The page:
Luke, on the other hand, gives his genealogy in reverse chronological order, starting with Jesus and going all the way back to Adam. His list contains seventy-seven names, with no discernible set of groupings.
A closer look yields something else: there are different names in these two genealogies. Both lists have some commonalities (such as the Abraham-Isaac-Jacob-Judah-Perez-Hezron and Boaz-Obed-Jesse-David sections). But between David and Jesus, there are thirty-eight names that differ. It should be obvious that, if both of these genealogies are intended to be true in the same sense, we have a logical contradiction. However, if they are different in sense (or relation, to use Aristotle’s term), then there is no logical contradiction.
The Different Purposes of Matthew’s and Luke’s Genealogies
Before we look at a very likely solution to this problem, we must acknowledge that these genealogies serve slightly different functions in these two Gospels. Though there are four Gospels in the Bible, all telling the same general story of Jesus, they differ in details, structure, and themes. These differences do not mean they contradict each other; rather, the four Gospels complement one another. This fourfold depiction of Jesus enriches our understanding of who he is and what he did for us.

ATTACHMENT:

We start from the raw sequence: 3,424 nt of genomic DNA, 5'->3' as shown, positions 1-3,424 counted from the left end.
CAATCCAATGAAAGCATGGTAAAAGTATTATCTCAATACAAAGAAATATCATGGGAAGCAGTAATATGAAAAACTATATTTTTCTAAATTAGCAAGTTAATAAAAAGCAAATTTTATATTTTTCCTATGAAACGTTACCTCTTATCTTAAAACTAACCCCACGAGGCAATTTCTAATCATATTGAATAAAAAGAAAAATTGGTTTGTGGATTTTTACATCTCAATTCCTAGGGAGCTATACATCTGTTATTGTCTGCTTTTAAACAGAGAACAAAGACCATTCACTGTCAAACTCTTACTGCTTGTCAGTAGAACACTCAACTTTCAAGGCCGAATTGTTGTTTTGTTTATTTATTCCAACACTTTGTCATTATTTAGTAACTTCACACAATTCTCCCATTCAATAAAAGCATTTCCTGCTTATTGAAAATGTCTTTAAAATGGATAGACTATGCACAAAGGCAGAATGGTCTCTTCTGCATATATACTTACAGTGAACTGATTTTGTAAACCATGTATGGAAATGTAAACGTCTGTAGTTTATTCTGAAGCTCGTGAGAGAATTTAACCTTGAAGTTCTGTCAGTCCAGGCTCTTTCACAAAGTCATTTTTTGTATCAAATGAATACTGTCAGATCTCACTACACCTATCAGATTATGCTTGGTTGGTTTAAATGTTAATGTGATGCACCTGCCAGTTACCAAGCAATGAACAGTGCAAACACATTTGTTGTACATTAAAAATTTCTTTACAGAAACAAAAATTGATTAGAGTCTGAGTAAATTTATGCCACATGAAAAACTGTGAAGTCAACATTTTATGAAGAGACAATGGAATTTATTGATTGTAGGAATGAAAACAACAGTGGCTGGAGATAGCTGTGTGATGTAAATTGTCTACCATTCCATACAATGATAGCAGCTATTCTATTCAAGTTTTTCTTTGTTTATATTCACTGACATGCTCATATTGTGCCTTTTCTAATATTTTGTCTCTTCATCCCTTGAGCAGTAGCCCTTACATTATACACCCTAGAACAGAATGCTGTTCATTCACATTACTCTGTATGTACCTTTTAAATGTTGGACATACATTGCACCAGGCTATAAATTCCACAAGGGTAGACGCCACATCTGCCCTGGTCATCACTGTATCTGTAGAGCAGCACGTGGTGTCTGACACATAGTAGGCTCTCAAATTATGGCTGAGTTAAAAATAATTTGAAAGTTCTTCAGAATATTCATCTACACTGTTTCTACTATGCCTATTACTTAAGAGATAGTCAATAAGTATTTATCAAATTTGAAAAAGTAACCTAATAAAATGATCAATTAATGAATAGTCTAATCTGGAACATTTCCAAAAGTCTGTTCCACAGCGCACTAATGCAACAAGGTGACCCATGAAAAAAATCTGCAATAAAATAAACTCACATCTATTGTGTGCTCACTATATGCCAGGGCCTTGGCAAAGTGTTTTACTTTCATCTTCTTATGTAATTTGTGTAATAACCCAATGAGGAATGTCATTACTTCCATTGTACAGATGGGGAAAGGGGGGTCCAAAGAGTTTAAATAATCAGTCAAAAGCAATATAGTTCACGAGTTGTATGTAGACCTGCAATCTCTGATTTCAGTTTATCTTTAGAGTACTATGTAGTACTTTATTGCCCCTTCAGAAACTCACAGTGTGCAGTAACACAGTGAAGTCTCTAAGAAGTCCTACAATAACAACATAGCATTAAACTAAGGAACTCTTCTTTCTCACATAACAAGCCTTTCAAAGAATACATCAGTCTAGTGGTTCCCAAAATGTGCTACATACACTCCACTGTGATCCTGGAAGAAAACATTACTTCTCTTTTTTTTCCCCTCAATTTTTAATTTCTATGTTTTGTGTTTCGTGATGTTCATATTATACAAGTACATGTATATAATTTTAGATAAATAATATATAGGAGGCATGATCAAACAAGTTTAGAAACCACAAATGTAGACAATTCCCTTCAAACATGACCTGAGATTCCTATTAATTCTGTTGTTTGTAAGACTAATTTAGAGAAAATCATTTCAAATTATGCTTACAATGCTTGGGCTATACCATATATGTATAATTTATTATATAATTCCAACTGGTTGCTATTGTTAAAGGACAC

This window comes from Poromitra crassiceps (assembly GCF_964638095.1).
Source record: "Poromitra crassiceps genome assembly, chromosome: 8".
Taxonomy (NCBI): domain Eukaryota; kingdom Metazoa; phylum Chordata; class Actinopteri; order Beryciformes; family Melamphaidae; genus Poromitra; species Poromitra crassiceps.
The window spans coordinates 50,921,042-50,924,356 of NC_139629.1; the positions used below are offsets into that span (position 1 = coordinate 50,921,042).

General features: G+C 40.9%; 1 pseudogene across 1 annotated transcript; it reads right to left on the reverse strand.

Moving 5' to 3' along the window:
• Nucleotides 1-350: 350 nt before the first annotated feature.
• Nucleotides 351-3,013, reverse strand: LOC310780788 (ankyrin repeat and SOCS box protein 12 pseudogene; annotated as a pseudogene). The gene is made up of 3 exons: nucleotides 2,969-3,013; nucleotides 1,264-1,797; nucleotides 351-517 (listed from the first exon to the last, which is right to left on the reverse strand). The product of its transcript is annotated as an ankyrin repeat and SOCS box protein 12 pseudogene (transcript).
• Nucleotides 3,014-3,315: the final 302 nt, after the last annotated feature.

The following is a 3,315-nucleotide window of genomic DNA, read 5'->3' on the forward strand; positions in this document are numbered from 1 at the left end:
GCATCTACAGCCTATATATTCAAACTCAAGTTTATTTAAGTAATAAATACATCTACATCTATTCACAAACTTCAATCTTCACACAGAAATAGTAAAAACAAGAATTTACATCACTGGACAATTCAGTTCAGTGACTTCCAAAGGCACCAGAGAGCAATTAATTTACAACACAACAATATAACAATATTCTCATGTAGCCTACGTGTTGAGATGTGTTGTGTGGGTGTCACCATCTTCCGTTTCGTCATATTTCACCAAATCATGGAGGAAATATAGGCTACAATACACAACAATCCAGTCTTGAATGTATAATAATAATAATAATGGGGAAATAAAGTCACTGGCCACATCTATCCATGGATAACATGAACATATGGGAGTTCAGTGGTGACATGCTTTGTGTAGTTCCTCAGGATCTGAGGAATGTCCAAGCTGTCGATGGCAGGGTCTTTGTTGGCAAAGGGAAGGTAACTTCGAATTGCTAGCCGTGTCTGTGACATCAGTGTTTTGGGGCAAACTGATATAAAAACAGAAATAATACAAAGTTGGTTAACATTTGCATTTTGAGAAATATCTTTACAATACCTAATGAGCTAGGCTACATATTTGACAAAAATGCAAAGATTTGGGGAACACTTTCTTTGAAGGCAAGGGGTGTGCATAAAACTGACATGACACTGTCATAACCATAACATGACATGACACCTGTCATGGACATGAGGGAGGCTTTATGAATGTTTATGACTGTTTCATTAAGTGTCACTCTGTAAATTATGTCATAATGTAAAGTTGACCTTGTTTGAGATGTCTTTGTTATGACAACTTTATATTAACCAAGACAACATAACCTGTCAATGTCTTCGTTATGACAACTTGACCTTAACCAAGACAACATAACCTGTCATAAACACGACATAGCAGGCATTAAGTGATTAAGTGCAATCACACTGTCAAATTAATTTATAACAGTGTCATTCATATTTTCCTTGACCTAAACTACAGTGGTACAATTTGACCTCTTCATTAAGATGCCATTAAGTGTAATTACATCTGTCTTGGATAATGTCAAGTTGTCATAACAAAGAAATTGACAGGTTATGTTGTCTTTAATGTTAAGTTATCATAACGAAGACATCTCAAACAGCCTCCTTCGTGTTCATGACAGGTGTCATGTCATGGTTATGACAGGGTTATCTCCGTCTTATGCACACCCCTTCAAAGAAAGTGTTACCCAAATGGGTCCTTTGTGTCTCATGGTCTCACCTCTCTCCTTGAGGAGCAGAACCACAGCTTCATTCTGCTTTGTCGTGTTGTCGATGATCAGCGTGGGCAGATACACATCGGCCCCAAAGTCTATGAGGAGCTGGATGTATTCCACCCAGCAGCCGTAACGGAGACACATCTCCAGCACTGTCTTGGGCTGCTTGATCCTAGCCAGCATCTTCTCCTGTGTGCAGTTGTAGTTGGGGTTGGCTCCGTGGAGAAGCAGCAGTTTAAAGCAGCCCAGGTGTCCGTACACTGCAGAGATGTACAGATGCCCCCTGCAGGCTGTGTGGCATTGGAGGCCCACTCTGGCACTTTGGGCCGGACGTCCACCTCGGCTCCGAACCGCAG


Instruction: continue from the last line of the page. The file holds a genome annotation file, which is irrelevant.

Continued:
Matthew starts his Gospel with this sentence: “The book of the genealogy of Jesus Christ, the son of David, the son of Abraham.” Interestingly, the second word in the original Greek is geneseōs, which might intentionally evoke the beginning of the Bible, the book of Genesis, along with its tôledôt formula: “These are the generations…” (Gen. 2:4; 5:1; 6:9; 10:1; 11:10, 27; 25:12, 19; 36:1; 37:2).The Gospels of Mark and John also recall the beginning of Genesis.
More clearly, Matthew wants us to know that Jesus is the son of Abraham and the son of David. In other words, he wants us to know that Jesus is the long-awaited offspring promised to Abraham (Gen. 12:7; 13:15; 17:8; cf. Gal. 3:16) and the long-awaited son of David (2 Sam. 7:12-16). Jesus is the fulfillment of the covenant God made with Abraham, and he is the fulfillment of the covenant God made with David. This is part of Matthew’s emphasis on fulfillment (Matt. 1:22; 2:15, 17, 23; 3:15; 4:14; 5:17; 8:17; 12:17; 13:14, 35; 21:4; 26:54, 56; 27:9). Matthew is highlighting the fact that Jesus is the Christ, the Messiah.